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For example, he said in Winnipeg it has been a very dry season, so the wasps have been particularly aggressive this year.

“That means that there’s less forage available, they’re seeking other sources more aggressively. So there’s probably some truth to that for most regions of Canada this year,” he added.

How to avoid a wasp sting

There are hundreds of species of wasps living in Canada, with the most common being the yellowjackets, hornets and paper wasps, Beresford explained.

Among these, yellowjacket wasps stand out as both the most common and the most aggressive.

“Those sons of guns, they’ll sting you just because they feel like it. You’ll be at a picnic and they will want to eat your potato salad and it’ll just decide to sting you. The other ones tend to leave you alone and mind their own business unless they feel threatened,” Beresford said.

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In North America, yellowjacket wasps are involved in about 70 per cent of the stings to humans. They are often mistaken for bees because of their yellow and black bodies, according to the Canadian Centre for Occupational Health and Safety (CCOPHS).

If you want to avoid getting stung, Beresford recommends refraining from swatting them as much as possible.

Click to play video: 'Calgary woman develops massive blister after wasp sting'

Calgary woman develops massive blister after wasp sting

“If generally you leave them alone, they generally will leave you alone. However, those little pesky yellowjackets, sometimes they seem to go on the attack first on occasion — not always, but on occasion,” he said.

Another mitigation technique involves practising proper sanitation, Currie said.

For example, he said when enjoying a picnic outdoors, ensure that all food is securely stored in containers, promptly clean up any food and then remove all trash, as wasps are naturally drawn to such debris.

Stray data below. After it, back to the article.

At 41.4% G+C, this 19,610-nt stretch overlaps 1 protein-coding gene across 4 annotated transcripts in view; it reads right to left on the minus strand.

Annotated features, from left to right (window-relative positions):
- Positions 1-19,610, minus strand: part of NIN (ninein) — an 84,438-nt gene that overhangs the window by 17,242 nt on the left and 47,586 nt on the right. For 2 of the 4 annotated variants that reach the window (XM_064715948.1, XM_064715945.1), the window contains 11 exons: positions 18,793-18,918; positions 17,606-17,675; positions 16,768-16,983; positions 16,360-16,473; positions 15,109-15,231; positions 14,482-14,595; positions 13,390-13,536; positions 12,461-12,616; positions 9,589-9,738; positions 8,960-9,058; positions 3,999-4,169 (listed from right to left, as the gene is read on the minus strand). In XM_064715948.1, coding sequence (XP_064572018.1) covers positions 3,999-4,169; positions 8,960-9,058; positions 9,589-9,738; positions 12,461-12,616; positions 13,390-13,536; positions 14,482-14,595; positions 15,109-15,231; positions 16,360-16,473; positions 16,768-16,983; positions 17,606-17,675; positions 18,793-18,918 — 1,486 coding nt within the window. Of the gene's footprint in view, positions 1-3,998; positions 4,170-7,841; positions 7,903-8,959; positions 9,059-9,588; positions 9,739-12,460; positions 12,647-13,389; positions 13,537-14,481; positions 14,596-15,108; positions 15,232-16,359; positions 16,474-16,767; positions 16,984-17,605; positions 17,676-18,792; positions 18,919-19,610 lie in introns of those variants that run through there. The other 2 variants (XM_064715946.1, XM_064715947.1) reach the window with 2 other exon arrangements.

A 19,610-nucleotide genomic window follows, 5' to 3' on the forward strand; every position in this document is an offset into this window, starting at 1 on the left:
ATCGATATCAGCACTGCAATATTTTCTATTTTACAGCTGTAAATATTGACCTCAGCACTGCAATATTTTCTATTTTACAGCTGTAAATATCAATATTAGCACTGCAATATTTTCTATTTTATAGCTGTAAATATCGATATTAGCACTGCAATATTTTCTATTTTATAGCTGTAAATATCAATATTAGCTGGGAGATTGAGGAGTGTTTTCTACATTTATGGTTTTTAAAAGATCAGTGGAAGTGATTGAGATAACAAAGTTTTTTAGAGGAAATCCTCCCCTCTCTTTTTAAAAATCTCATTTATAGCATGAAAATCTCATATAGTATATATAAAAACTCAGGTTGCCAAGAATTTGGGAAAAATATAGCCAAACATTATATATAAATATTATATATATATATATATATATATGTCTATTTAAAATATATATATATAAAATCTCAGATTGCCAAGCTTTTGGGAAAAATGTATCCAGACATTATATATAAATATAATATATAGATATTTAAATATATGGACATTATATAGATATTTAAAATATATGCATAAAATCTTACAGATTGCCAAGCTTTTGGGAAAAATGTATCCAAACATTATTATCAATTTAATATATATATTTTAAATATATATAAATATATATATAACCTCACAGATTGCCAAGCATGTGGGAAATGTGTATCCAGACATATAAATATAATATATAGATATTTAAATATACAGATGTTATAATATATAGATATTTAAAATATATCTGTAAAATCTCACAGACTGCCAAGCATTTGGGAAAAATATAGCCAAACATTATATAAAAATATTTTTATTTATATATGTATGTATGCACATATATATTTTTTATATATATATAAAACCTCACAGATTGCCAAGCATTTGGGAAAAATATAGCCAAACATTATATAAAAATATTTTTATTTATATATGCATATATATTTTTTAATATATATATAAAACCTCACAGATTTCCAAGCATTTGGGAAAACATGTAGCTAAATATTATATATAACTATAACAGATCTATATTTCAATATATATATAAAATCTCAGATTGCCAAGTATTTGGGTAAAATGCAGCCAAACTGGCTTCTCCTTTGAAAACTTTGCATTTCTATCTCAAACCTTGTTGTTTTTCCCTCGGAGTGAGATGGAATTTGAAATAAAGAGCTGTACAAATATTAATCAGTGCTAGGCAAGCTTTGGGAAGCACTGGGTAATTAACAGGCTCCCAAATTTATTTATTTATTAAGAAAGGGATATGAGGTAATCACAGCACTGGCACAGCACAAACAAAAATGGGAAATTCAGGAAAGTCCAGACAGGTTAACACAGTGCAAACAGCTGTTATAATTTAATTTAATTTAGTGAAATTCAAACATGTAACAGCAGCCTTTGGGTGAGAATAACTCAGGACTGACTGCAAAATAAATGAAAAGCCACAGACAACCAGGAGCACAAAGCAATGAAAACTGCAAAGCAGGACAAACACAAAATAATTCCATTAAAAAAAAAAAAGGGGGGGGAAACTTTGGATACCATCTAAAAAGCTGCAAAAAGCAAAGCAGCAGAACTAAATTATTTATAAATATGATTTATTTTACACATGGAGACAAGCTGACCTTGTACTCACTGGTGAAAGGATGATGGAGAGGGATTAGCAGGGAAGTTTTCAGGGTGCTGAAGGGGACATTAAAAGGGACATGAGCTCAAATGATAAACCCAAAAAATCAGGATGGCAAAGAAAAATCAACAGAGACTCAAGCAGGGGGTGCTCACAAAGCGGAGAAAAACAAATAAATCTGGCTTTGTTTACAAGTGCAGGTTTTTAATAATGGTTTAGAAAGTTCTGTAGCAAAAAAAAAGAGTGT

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“Once they learn that there’s food in a site and that it’s there regularly, they’ll recruit to that site and they’ll come back. So providing nothing for them is the best sort of scenario because then they’ll go away,” he said.

Generally, most stings will only result in a temporary injury — pain, swelling, and skin redness around the sting. However, sometimes the effects can be more severe — even life-threatening, depending on where you are stung and what allergies you have, according to CCOPHS.

Wasps may have their stingers, but they also have their sweet side.

These flying insects can be beneficial in many ways, Beresford said, especially if you are a gardener.

“Nectar is a really nice sugary drink and it’s full of energy,” he said. “And anything that will go get that can pollinate. Now, the bees are extremely efficient, they’re better at it. But wasps also pollinate, but they have a very shiny, tough outer part of their body. So they don’t tend to carry a lot of pollen. But they will indeed pollinate.”

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They also act as pest controls.

Many species of wasps are natural predators of garden pests, including caterpillars, aphids and flies. They help keep these harmful insects in check, reducing the need for chemical pesticides, he said.